Britain's Second-Hand Trams

Author: Peter Waller

Publisher: Pen and Sword Transport

ISBN: 9781526739001

Category: Transportation

Page: 184

View: 371

During the history of Britain’s electric tramcar fleets, many thousands were manufactured of which the vast majority saw out their operational life with a single owner. However, for several hundred there was to be a second – if not, in certain cases, a third – career with a new operator. Almost from the dawn of the electric era in the late 19th century tramcars were loaned or bought and sold between operators. The reasons for this were multifarious. Sometimes the aspirations of the original owners for traffic proved wildly optimistic and the fleet was downsized to reflect better the actual passenger levels. War was a further cause as operators sought to strengthen their fleets to cater for unexpectedly high level of demand or to replace trams destroyed by enemy action. For other operators, modernization represented an opportunity to sell older cars while, certainly from the 1930s, a number of operators – such as Aberdeen, Leeds and Sunderland – took advantage of the demise of tramways elsewhere to supplement their fleet with trams that were being withdrawn but which still had many years of useful operational life in them. The process was to continue right through to the mid-1950s when Glasgow took advantage of the demise of the once-extensive Liverpool system to purchase a number of the streamlined bogie bogie cars that were built in the late 1930s. In this book the author provides a pictorial history – with detailed captions – to the many electric trams that were to operate with more than one tramway during the period up to the closure of the closure of the Glasgow system in 1962.
Britain's Preserved Trams

Author: Peter Waller

Publisher: Pen and Sword Transport

ISBN: 9781526739025

Category: Transportation

Page: 160

View: 304

It is almost 100 years since the first tram was preserved in Britain, in the century since then a great variety of trams have been saved from tramway systems small and large. Some trams were purchased directly out of service and others were acquired after many years alternative usage, some being summer houses or homes, while others were used on farms or allotments where they served as sheds and out buildings, before being lovingly restored over many years. The story of tram preservation is not wholly positive, in the early days many trams suffered from being stored in the open at unsafe sites, where the historic vehicles were often subjected to acts of vandalism and suffered badly from the weather. This changed to a large extent in 1959, with the acquisition of the site of the future National Tramway Museum at Crich in Derbyshire,, where a comprehensive collection of trams from all over Britain and also foreign tram networks has been assembled, to secure a collection of tramcars for future generations. There is also today fine collections of trams in other museums in Britain and Ireland, which cover much of the rich history of this once common form of public transport. This book looks at almost 200 of these trams when they were in service, through historic photographs, prior to their withdrawal and eventual preservation.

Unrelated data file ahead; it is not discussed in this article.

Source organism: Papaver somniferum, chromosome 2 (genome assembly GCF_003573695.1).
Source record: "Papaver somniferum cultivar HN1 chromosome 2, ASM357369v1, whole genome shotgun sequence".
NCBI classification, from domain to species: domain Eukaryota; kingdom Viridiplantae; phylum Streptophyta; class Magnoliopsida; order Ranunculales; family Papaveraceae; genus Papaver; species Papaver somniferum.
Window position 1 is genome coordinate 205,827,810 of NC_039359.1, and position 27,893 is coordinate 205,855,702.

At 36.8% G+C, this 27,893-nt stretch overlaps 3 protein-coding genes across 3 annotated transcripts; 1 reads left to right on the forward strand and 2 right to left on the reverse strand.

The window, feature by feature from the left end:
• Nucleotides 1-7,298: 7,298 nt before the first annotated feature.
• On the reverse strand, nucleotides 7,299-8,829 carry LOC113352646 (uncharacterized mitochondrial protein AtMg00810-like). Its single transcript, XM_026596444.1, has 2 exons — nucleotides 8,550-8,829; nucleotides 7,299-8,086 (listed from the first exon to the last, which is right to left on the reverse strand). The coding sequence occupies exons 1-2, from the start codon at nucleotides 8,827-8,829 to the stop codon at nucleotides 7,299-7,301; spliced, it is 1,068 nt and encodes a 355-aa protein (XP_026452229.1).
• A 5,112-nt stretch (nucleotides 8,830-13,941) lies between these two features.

Britain's Second-Hand Trams

Author: PETER. WALLER

Publisher:

ISBN: 152673897X

Category:

Page:

View: 747

During the history of Britain's electric tramcar fleets, many thousands were manufactured of which the vast majority saw out their operational life with a single owner. However, for several hundred there was to be a second - if not, in certain cases, a third - career with a new operator.Almost from the dawn of the electric era in the late 19th century tramcars were loaned or bought and sold between operators. The reasons for this were multifarious. Sometimes the aspirations of the original owners for traffic proved wildly optimistic and the fleet was downsized to reflect better the actual passenger levels. War was a further cause as operators sought to strengthen their fleets to cater for unexpectedly high level of demand or to replace trams destroyed by enemy action. For other operators, modernisation represented an opportunity to sell older cars whilst, certainly from the 1930s, a number of operators - such as Aberdeen, Leeds and Sunderland - took advantage of the demise of tramways elsewhere to supplement their fleet with trams that were being withdrawn but which still had many years of useful operational life in them. The process was to continue right through to the mid-1950s when Glasgow took advantage of the demise of the once-extensive Liverpool system to purchase a number of the streamlined bogie bogie cars that were built in the late 1930s.In this book the author provides a pictorial history - with detailed captions - to the many electric trams that were to operate with more than one tramway during the period up to the closure of the closure of the Glasgow system in 1962.
A Mobile Century?

Author: Colin G. Pooley

Publisher: Routledge

ISBN: NWU:35556036461465

Category: Travel

Page: 251

View: 653

Although there is a large volume of literature on contemporary mobility and associated transport problems, there are no comprehensive studies of the ways in which these trends have changed over time. This book provides a detailed empirical analysis of mobility change in Britain over the twentieth century.